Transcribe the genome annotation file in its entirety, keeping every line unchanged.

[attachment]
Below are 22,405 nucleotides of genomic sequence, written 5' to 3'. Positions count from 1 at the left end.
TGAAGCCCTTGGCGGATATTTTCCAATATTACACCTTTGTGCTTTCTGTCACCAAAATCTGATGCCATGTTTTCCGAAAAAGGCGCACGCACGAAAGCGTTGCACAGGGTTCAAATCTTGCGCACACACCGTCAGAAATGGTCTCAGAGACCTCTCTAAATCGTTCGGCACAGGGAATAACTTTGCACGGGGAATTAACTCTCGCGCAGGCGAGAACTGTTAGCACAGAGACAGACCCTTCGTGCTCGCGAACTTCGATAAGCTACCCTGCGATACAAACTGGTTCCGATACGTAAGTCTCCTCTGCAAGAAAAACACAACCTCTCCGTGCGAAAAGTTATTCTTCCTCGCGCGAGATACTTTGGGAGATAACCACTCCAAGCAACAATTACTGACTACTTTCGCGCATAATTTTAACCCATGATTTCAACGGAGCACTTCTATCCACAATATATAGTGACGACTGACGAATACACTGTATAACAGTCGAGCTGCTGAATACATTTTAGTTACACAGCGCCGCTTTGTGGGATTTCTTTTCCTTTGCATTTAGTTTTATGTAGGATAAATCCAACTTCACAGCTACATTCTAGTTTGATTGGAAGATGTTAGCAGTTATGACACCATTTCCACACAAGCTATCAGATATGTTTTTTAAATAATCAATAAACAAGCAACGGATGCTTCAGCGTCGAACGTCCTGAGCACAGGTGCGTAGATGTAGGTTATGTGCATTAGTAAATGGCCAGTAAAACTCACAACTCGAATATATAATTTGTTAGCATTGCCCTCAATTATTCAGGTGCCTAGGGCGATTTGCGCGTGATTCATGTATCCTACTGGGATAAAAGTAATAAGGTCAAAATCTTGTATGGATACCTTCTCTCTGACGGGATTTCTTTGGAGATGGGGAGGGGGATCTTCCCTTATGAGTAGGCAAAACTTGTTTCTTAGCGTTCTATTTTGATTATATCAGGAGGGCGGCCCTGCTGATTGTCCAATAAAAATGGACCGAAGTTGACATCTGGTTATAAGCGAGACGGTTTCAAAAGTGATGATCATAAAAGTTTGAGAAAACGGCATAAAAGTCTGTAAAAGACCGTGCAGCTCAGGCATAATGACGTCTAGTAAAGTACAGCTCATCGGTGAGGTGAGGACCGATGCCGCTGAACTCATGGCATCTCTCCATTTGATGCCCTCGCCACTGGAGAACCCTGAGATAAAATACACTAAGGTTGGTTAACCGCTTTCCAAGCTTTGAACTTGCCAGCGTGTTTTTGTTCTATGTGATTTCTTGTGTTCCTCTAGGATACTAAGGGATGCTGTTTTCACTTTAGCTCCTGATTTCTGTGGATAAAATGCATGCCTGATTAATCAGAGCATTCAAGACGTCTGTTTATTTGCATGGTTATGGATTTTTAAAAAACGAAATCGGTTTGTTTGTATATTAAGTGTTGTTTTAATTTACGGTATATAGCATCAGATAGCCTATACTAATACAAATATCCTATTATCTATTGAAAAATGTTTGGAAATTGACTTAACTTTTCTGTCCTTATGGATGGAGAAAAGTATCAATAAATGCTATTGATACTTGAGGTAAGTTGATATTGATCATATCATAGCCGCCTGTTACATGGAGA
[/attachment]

Below are 22,405 nucleotides of genomic sequence, written 5' to 3'. Positions count from 1 at the left end.
TGAAGCCCTTGGCGGATATTTTCCAATATTACACCTTTGTGCTTTCTGTCACCAAAATCTGATGCCATGTTTTCCGAAAAAGGCGCACGCACGAAAGCGTTGCACAGGGTTCAAATCTTGCGCACACACCGTCAGAAATGGTCTCAGAGACCTCTCTAAATCGTTCGGCACAGGGAATAACTTTGCACGGGGAATTAACTCTCGCGCAGGCGAGAACTGTTAGCACAGAGACAGACCCTTCGTGCTCGCGAACTTCGATAAGCTACCCTGCGATACAAACTGGTTCCGATACGTAAGTCTCCTCTGCAAGAAAAACACAACCTCTCCGTGCGAAAAGTTATTCTTCCTCGCGCGAGATACTTTGGGAGATAACCACTCCAAGCAACAATTACTGACTACTTTCGCGCATAATTTTAACCCATGATTTCAACGGAGCACTTCTATCCACAATATATAGTGACGACTGACGAATACACTGTATAACAGTCGAGCTGCTGAATACATTTTAGTTACACAGCGCCGCTTTGTGGGATTTCTTTTCCTTTGCATTTAGTTTTATGTAGGATAAATCCAACTTCACAGCTACATTCTAGTTTGATTGGAAGATGTTAGCAGTTATGACACCATTTCCACACAAGCTATCAGATATGTTTTTTAAATAATCAATAAACAAGCAACGGATGCTTCAGCGTCGAACGTCCTGAGCACAGGTGCGTAGATGTAGGTTATGTGCATTAGTAAATGGCCAGTAAAACTCACAACTCGAATATATAATTTGTTAGCATTGCCCTCAATTATTCAGGTGCCTAGGGCGATTTGCGCGTGATTCATGTATCCTACTGGGATAAAAGTAATAAGGTCAAAATCTTGTATGGATACCTTCTCTCTGACGGGATTTCTTTGGAGATGGGGAGGGGGATCTTCCCTTATGAGTAGGCAAAACTTGTTTCTTAGCGTTCTATTTTGATTATATCAGGAGGGCGGCCCTGCTGATTGTCCAATAAAAATGGACCGAAGTTGACATCTGGTTATAAGCGAGACGGTTTCAAAAGTGATGATCATAAAAGTTTGAGAAAACGGCATAAAAGTCTGTAAAAGACCGTGCAGCTCAGGCATAATGACGTCTAGTAAAGTACAGCTCATCGGTGAGGTGAGGACCGATGCCGCTGAACTCATGGCATCTCTCCATTTGATGCCCTCGCCACTGGAGAACCCTGAGATAAAATACACTAAGGTTGGTTAACCGCTTTCCAAGCTTTGAACTTGCCAGCGTGTTTTTGTTCTATGTGATTTCTTGTGTTCCTCTAGGATACTAAGGGATGCTGTTTTCACTTTAGCTCCTGATTTCTGTGGATAAAATGCATGCCTGATTAATCAGAGCATTCAAGACGTCTGTTTATTTGCATGGTTATGGATTTTTAAAAAACGAAATCGGTTTGTTTGTATATTAAGTGTTGTTTTAATTTACGGTATATAGCATCAGATAGCCTATACTAATACAAATATCCTATTATCTATTGAAAAATGTTTGGAAATTGACTTAACTTTTCTGTCCTTATGGATGGAGAAAAGTATCAATAAATGCTATTGATACTTGAGGTAAGTTGATATTGATCATATCATAGCCGCCTGTTACATGGAGA